A Great Moment in Legal History
BY GARY SHAPIRO
May 26, 2005
Emory University Jewish Studies professor Deborah Lipstadt's triumph over Holocaust denier David Irving, who sued her and her publisher for libel in London, is "one of those great moments in legal history when truth, justice, and freedom of speech are all simultaneously served," writes lawyer Alan Dershowitz in the afterward to Ms. Lipstadt's new book, "My Day in Court With David Irving: History on Trial" (Ecco).The book describes the momentous 10-week trial in 2000 under British libel law, which (unlike its American counterpart) places the burden of proof on the defendant. At a celebration held in her honor at the American Jewish Committee this Tuesday, Ms. Lipstadt discussed the case, which stemmed from assertions made in her book "Denying the Holocaust: The Growing Assault on Truth and Memory" (Free Press).
The event marked a return to New York for Ms. Lipstadt, who grew up on the Upper West Side and Far Rockaway, where her rabbis included Norman Lamm and Emanuel Rackman. AJC Executive Director David Harris, introducing the evening's program, spoke of the effort to raise money for her legal costs: "Good lawyers do not come cheap - in London or in New York." He said: "what was going to be on trial was not Deborah Lipstadt per se but the Holocaust. For generations it would shape the way people view the Holocaust. This was not her battle alone." They asked themselves "what we could do, not only as friends of Deborah but as friends of the truth."
[In discussing the case, Ms. Lipstadt] said an overall challenge was how to fight Holocaust deniers without building them up and turning them into significant people. She said she aimed to show how ridiculous Mr. Irving's arguments were, and did. She spoke of flying to London, experiencing jet lag, shuttling from her unglamorous hotel to the lawyer's office, reading documents, and even sleeping through one of the plays she attended during her stay.
Ms. Lipstadt talked about the book's themes, including the legal and forensic one: "how we managed to fight the battle." She and her legal team did not want it to be a "did-the-Holocaust-happen case." They turned the tables on Mr. Irving by making the case about what a credible historian would have done with the facts before him at the time he was writing.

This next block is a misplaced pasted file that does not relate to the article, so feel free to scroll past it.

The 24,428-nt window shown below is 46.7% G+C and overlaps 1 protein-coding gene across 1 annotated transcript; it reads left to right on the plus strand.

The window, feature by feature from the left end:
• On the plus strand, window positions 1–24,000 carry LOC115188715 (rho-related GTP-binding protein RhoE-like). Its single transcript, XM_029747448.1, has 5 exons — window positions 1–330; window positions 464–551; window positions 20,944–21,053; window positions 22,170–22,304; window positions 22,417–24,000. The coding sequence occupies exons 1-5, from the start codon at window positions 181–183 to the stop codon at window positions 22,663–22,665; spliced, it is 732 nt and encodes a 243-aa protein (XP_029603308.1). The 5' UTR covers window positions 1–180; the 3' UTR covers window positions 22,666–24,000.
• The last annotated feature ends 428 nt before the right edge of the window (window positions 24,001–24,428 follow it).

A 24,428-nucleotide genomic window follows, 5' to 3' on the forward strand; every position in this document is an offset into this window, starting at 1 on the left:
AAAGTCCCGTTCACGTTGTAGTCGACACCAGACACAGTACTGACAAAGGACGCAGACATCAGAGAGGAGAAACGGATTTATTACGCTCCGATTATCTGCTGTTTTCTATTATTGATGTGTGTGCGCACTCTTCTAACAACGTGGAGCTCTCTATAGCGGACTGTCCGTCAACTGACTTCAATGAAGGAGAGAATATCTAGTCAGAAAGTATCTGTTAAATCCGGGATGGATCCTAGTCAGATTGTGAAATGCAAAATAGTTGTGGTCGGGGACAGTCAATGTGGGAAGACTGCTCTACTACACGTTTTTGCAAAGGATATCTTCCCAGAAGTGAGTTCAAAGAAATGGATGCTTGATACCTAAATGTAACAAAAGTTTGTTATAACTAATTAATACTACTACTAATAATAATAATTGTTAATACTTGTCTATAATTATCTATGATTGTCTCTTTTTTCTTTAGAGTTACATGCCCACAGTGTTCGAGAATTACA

The book offers insight into the intricacies of the British legal system (with its solicitors and barristers, for example), as well as unexpected incidents, such as when Mr. Irving inadvertently referred to the judge as "mein Fuhrer" instead of "my Lord." Ms. Lipstadt spoke about some tactical decisions in the case, such as going beyond the Holocaust to discuss Churchill and Dresden. The point was to show that even when he was not talking about the Jews, Mr. Irving intentionally distorted facts to show that the Nazis were not so bad. [...]
"The trial that was thrust upon her," AJC expert on anti-Semitism, Kenneth Stern, told The New York Sun, "was an important step in combating anti-Semitism." He said in the book one can learn not only "a profile in courage" but a message about fighting hatred both smartly and courageously.
"Deborah was the most reluctant author I ever published," said Adam Bellow, editor at large at Doubleday, who edited "Denying the Holocaust: The Growing Assault on Truth and Memory" when he was editorial director at the Free Press. He said she wisely chose not to debate Holocaust deniers or appear on a program with them. "People in the press think of it as the 'other side,'" he said. "But there's truth and there are lies. She ran up against the relativism of the age."
"It's not a question of choosing sides - there's really no other side," said her agent, Gary Morris, who described "History on Trial" as both a legal and personal story. Ms. Lipstadt earlier this year declined to have C-Span cover a talk of hers, since it planned to pair it with coverage of Mr. Irving. Mr. Stern told the Sun, "It's like doing a program on child-rearing and bringing in Michael Jackson as balance. It's nuts."
Ms. Lipstadt thanked Emory University not only for granting her paid leave but also, without her asking, for its president and board allocating funds to help pay her expenses in mounting her defense. She asked the audience to note how rare this kind of university support is: "cold hard cash."
Ms. Lipstadt thanked her current editor at HarperCollins, Julia Serebrinsky, as well as her former one, Mr. Bellow. Mr. Bellow told the Sun how gratifying it was to have worked with Ms. Lipstadt. He said hers was one of a handful of books he has worked on "that have really done good in the world. Most books don't do anything."
Thursday, May 26, 2005
A Great Moment in Legal History - article in N.Y. Sun
Prof. Lipstadt recently addressed participants at an American Jewish Committee celebration held in her honour. The following are some excerpts, from an article describing this event, published in today's (May 26/05) N.Y. Sun: